With Swedish concessions and help from NATO Secretary General Jens Stoltenberg, Mr Biden helped persuade President Recep Tayyip Erdogan of Turkey to lift his blockade of Sweden’s membership, which requires unanimous consent. And with the language adopted on Tuesday in Vilnius, there is still no set date – or even set conditions – according to which Ukraine will become a member.

The closest the statement comes to a commitment are these words: “We will be in a position to extend an invitation to Ukraine to join the alliance when allies agree and conditions are met.”

As one significant concession, NATO agreed that Ukraine would not need to go through a preparatory process to prepare it for an invitation. Both Sweden and Finland, which joined this year, were also allowed to skip such a process.

Moscow made it clear that it was following the summit closely. Dmitri S. Peskov, the Kremlin spokesman, said that new weapons supplied to Ukraine “will force us to take countermeasures,” and criticized Turkey for allowing Sweden to join. Foreign Minister Sergey V. Lavrov said Russia would examine “how quickly and how deeply NATO is expanding on the territory of Finland and Sweden,” and would respond accordingly.

The dispute within NATO over its joint statement had deep roots, said Samuel Charap, a senior political scientist at the RAND Corporation.

“There is a fundamental divide between the United States, Germany and other less vocal allies, who are committed to the principle of the open door to NATO, but without wanting to see a concrete timeline or automaticity, and those countries close to Russia, who are pushing very hard to transform the vagueness of Bucharest into something much more concrete,” he said. It was a 2008 NATO summit in Bucharest, Romania, that promised Ukraine and Georgia eventual membership.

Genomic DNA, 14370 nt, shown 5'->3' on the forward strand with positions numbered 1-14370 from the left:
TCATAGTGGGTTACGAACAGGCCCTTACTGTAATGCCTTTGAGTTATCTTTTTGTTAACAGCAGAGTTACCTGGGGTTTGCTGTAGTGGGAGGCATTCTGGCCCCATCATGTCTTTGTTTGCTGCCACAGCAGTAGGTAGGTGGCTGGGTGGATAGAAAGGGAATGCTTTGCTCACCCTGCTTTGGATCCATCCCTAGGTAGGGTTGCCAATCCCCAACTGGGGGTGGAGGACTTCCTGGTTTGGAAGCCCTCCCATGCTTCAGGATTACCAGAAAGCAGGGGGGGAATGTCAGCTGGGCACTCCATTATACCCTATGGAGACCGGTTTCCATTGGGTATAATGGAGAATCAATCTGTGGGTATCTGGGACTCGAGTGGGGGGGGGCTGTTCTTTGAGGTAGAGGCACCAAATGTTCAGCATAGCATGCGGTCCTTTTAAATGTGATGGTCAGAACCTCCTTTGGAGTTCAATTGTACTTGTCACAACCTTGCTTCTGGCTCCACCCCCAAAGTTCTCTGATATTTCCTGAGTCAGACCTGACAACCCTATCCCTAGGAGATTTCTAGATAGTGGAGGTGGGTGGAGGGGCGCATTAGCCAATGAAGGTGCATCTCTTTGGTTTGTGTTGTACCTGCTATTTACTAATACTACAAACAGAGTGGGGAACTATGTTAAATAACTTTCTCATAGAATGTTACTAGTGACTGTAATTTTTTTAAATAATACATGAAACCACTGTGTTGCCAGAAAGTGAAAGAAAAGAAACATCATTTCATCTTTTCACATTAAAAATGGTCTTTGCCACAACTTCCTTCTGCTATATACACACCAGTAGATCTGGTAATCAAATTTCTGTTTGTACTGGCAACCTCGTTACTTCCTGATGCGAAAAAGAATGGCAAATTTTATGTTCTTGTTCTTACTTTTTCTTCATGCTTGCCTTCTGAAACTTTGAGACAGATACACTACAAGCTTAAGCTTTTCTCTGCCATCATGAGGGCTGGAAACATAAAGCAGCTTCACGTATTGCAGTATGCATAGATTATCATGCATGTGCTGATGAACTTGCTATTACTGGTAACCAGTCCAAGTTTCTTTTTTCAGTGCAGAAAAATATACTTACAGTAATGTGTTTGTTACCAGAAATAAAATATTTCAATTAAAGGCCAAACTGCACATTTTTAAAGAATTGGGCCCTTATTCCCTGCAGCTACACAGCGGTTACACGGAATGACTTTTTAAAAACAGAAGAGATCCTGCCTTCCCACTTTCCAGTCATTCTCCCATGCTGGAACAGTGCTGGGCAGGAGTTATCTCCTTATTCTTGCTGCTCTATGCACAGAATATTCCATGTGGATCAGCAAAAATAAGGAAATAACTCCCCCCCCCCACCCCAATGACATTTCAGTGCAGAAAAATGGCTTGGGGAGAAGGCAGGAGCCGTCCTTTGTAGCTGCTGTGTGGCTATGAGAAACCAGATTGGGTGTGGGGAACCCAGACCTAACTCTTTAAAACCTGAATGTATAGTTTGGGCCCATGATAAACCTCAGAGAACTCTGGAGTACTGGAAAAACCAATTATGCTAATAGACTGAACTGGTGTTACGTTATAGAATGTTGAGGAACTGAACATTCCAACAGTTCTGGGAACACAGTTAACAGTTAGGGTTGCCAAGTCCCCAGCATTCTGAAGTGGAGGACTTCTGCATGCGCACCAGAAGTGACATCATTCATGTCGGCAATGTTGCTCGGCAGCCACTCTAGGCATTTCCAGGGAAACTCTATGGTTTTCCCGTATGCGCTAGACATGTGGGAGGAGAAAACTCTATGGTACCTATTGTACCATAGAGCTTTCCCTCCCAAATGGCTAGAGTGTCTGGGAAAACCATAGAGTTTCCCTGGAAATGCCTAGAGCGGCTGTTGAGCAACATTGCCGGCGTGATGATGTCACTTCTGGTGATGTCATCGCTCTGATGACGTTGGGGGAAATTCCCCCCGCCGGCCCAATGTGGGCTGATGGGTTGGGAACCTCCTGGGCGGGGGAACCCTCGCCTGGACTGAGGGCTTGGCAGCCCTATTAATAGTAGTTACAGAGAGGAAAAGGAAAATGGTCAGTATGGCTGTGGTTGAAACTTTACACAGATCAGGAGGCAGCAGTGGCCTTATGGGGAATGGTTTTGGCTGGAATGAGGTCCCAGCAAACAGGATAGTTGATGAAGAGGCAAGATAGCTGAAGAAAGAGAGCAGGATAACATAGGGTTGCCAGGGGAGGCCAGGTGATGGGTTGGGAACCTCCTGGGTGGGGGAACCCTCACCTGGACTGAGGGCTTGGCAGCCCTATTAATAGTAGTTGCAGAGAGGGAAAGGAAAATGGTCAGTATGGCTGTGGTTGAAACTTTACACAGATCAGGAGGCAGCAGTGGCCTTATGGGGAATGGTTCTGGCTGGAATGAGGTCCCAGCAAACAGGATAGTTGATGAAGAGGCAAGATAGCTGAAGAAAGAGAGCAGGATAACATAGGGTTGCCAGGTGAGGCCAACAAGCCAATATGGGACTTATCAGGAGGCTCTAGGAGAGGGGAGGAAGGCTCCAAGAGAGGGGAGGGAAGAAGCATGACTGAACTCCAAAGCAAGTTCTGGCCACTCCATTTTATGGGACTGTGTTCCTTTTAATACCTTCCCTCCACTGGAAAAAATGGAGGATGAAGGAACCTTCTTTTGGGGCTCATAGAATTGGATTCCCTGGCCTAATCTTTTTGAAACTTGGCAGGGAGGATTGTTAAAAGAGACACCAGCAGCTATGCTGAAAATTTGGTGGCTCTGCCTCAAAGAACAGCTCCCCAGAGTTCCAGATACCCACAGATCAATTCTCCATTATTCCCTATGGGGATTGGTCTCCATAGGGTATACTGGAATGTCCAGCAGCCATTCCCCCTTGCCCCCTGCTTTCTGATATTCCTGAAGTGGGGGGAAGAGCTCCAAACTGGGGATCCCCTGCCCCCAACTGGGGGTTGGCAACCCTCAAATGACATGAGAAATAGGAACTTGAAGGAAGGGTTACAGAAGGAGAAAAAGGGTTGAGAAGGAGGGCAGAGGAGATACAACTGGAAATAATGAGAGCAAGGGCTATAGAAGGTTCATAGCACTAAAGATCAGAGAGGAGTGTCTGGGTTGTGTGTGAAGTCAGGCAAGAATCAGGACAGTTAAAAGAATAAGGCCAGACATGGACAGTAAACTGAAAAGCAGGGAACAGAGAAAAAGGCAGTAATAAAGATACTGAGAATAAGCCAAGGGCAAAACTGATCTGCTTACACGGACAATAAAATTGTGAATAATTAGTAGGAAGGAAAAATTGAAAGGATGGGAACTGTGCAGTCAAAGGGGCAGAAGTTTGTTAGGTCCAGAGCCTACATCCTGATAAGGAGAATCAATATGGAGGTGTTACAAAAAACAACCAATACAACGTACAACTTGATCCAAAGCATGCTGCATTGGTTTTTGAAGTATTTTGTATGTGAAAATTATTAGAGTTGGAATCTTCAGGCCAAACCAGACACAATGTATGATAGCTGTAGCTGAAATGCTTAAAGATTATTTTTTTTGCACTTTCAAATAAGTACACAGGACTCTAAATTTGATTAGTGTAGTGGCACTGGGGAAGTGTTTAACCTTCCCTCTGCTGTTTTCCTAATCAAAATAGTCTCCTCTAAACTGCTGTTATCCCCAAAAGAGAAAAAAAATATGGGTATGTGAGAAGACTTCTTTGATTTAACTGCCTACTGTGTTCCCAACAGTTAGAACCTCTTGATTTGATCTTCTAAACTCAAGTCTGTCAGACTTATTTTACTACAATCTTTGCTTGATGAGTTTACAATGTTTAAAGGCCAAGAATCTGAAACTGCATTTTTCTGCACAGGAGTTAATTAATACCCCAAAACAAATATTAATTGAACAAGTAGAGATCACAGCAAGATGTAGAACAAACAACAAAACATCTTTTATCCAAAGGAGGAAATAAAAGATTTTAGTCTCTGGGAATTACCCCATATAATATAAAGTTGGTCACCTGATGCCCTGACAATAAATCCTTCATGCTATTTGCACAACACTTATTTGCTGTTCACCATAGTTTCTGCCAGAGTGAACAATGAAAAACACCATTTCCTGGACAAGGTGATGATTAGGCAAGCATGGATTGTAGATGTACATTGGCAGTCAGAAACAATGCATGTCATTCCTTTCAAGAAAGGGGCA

For the United States, Mr. Charap said, Ukraine’s membership too soon “involves the risk of a NATO-Russia war arising from a country at war with Russia entering the alliance,” he said, noting that Moscow has for many years called Ukrainian. membership in NATO red line. “For the others, Ukrainian membership is a path to peace and stability, because it will deter Russia and anchor Ukraine and end the instability.”

The Bucharest pledge was a way to kick the can of Ukrainian membership down the road. That may not be possible anymore, because of the war. “Someday the road ends, and we may reach that end,” Mr. Charap said.

The NATO alliance was eager to use this Vilnius summit as a display of transatlantic unity, and in that goal it largely succeeded. Secretary of State Antony J. Blinken said in several interviews that Mr. Putin’s strategy was to wait for NATO nations to tire of the war. But the Russian leader, he said, “will not last over Ukraine, and the sooner he ends this war of aggression, the better.”

The allies came to Vilnius with more promises of weapons and military equipment for Ukraine to bolster its slow-moving counteroffensive: long-range “Scalp” cruise missiles from France; 25 more Leopard tanks, 40 additional infantry fighting vehicles, and two more Patriot air defense missile launchers. There was a $770 million package from Germany and $240 million from Norway for unspecified equipment and other support.